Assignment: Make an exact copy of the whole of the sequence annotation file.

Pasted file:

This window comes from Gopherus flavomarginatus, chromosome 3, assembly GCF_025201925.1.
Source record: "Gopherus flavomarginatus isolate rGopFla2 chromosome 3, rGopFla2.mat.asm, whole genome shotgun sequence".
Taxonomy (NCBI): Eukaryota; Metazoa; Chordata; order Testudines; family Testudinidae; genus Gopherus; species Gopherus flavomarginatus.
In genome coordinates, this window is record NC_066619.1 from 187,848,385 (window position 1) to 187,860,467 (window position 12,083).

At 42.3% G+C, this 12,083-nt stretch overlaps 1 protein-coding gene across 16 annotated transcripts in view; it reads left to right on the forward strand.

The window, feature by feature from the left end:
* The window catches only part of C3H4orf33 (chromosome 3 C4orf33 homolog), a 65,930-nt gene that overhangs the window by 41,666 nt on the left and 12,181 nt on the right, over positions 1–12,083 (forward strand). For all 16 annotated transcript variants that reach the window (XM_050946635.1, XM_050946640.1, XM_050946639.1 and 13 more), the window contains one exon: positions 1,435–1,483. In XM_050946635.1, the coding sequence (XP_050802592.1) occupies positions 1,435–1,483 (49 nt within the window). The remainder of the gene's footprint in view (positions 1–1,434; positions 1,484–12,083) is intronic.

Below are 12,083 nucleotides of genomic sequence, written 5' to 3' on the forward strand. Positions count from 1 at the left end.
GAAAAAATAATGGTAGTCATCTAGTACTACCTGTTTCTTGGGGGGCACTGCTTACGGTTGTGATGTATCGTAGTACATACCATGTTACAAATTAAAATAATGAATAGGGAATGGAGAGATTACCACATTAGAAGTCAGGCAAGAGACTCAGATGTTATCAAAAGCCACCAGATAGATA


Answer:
This window comes from Gopherus flavomarginatus, chromosome 3, assembly GCF_025201925.1.
Source record: "Gopherus flavomarginatus isolate rGopFla2 chromosome 3, rGopFla2.mat.asm, whole genome shotgun sequence".
Taxonomy (NCBI): Eukaryota; Metazoa; Chordata; order Testudines; family Testudinidae; genus Gopherus; species Gopherus flavomarginatus.
In genome coordinates, this window is record NC_066619.1 from 187,848,385 (window position 1) to 187,860,467 (window position 12,083).

At 42.3% G+C, this 12,083-nt stretch overlaps 1 protein-coding gene across 16 annotated transcripts in view; it reads left to right on the forward strand.

The window, feature by feature from the left end:
* The window catches only part of C3H4orf33 (chromosome 3 C4orf33 homolog), a 65,930-nt gene that overhangs the window by 41,666 nt on the left and 12,181 nt on the right, over positions 1–12,083 (forward strand). For all 16 annotated transcript variants that reach the window (XM_050946635.1, XM_050946640.1, XM_050946639.1 and 13 more), the window contains one exon: positions 1,435–1,483. In XM_050946635.1, the coding sequence (XP_050802592.1) occupies positions 1,435–1,483 (49 nt within the window). The remainder of the gene's footprint in view (positions 1–1,434; positions 1,484–12,083) is intronic.

Below are 12,083 nucleotides of genomic sequence, written 5' to 3' on the forward strand. Positions count from 1 at the left end.
GAAAAAATAATGGTAGTCATCTAGTACTACCTGTTTCTTGGGGGGCACTGCTTACGGTTGTGATGTATCGTAGTACATACCATGTTACAAATTAAAATAATGAATAGGGAATGGAGAGATTACCACATTAGAAGTCAGGCAAGAGACTCAGATGTTATCAAAAGCCACCAGATAGATA